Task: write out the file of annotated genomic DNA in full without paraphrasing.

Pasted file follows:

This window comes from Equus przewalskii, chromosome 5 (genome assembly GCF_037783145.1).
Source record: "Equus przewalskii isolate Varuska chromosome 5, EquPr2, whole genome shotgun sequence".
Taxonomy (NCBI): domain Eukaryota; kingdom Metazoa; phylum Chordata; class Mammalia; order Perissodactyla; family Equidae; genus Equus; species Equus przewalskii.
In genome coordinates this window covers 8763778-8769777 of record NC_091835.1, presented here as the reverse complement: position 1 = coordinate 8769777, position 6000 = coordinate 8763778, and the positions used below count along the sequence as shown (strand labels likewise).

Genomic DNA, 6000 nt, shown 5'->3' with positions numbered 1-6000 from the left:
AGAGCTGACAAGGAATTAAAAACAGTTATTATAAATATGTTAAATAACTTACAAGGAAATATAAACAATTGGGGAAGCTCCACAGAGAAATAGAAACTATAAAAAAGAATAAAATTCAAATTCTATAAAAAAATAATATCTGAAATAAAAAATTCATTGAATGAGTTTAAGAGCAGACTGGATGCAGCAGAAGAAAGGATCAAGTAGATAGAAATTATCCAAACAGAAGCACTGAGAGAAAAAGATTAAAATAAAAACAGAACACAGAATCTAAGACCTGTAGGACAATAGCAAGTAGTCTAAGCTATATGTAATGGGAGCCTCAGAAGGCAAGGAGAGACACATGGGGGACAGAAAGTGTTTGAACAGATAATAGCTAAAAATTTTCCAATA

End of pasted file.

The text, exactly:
This window comes from Equus przewalskii, chromosome 5 (genome assembly GCF_037783145.1).
Source record: "Equus przewalskii isolate Varuska chromosome 5, EquPr2, whole genome shotgun sequence".
Taxonomy (NCBI): domain Eukaryota; kingdom Metazoa; phylum Chordata; class Mammalia; order Perissodactyla; family Equidae; genus Equus; species Equus przewalskii.
In genome coordinates this window covers 8763778-8769777 of record NC_091835.1, presented here as the reverse complement: position 1 = coordinate 8769777, position 6000 = coordinate 8763778, and the positions used below count along the sequence as shown (strand labels likewise).

Genomic DNA, 6000 nt, shown 5'->3' with positions numbered 1-6000 from the left:
AGAGCTGACAAGGAATTAAAAACAGTTATTATAAATATGTTAAATAACTTACAAGGAAATATAAACAATTGGGGAAGCTCCACAGAGAAATAGAAACTATAAAAAAGAATAAAATTCAAATTCTATAAAAAAATAATATCTGAAATAAAAAATTCATTGAATGAGTTTAAGAGCAGACTGGATGCAGCAGAAGAAAGGATCAAGTAGATAGAAATTATCCAAACAGAAGCACTGAGAGAAAAAGATTAAAATAAAAACAGAACACAGAATCTAAGACCTGTAGGACAATAGCAAGTAGTCTAAGCTATATGTAATGGGAGCCTCAGAAGGCAAGGAGAGACACATGGGGGACAGAAAGTGTTTGAACAGATAATAGCTAAAAATTTTCCAATA